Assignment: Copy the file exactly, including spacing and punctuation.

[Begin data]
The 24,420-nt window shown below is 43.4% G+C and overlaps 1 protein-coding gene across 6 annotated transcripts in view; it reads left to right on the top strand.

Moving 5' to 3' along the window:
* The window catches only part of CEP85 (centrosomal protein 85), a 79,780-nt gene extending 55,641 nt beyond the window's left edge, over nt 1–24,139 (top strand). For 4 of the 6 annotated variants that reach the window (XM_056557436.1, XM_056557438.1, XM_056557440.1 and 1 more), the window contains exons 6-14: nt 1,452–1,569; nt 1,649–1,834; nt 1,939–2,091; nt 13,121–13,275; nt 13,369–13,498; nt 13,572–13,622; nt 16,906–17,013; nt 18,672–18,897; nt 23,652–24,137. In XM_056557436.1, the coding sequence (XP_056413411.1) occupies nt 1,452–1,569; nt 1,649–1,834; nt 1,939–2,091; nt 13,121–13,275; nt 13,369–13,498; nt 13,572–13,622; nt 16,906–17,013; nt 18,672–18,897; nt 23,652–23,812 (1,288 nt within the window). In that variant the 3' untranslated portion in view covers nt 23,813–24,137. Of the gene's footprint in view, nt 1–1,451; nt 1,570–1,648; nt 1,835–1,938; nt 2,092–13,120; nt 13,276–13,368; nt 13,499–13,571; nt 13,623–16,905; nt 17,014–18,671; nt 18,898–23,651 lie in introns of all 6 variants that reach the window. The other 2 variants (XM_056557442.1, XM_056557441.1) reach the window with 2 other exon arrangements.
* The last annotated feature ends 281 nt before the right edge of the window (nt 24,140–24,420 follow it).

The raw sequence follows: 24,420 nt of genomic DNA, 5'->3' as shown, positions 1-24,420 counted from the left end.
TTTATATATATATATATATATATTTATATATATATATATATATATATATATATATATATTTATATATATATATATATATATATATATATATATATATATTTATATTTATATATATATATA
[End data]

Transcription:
The 24,420-nt window shown below is 43.4% G+C and overlaps 1 protein-coding gene across 6 annotated transcripts in view; it reads left to right on the top strand.

Moving 5' to 3' along the window:
* The window catches only part of CEP85 (centrosomal protein 85), a 79,780-nt gene extending 55,641 nt beyond the window's left edge, over nt 1–24,139 (top strand). For 4 of the 6 annotated variants that reach the window (XM_056557436.1, XM_056557438.1, XM_056557440.1 and 1 more), the window contains exons 6-14: nt 1,452–1,569; nt 1,649–1,834; nt 1,939–2,091; nt 13,121–13,275; nt 13,369–13,498; nt 13,572–13,622; nt 16,906–17,013; nt 18,672–18,897; nt 23,652–24,137. In XM_056557436.1, the coding sequence (XP_056413411.1) occupies nt 1,452–1,569; nt 1,649–1,834; nt 1,939–2,091; nt 13,121–13,275; nt 13,369–13,498; nt 13,572–13,622; nt 16,906–17,013; nt 18,672–18,897; nt 23,652–23,812 (1,288 nt within the window). In that variant the 3' untranslated portion in view covers nt 23,813–24,137. Of the gene's footprint in view, nt 1–1,451; nt 1,570–1,648; nt 1,835–1,938; nt 2,092–13,120; nt 13,276–13,368; nt 13,499–13,571; nt 13,623–16,905; nt 17,014–18,671; nt 18,898–23,651 lie in introns of all 6 variants that reach the window. The other 2 variants (XM_056557442.1, XM_056557441.1) reach the window with 2 other exon arrangements.
* The last annotated feature ends 281 nt before the right edge of the window (nt 24,140–24,420 follow it).

The raw sequence follows: 24,420 nt of genomic DNA, 5'->3' as shown, positions 1-24,420 counted from the left end.
TTTATATATATATATATATATATTTATATATATATATATATATATATATATATATATATTTATATATATATATATATATATATATATATATATATATATTTATATTTATATATATATATA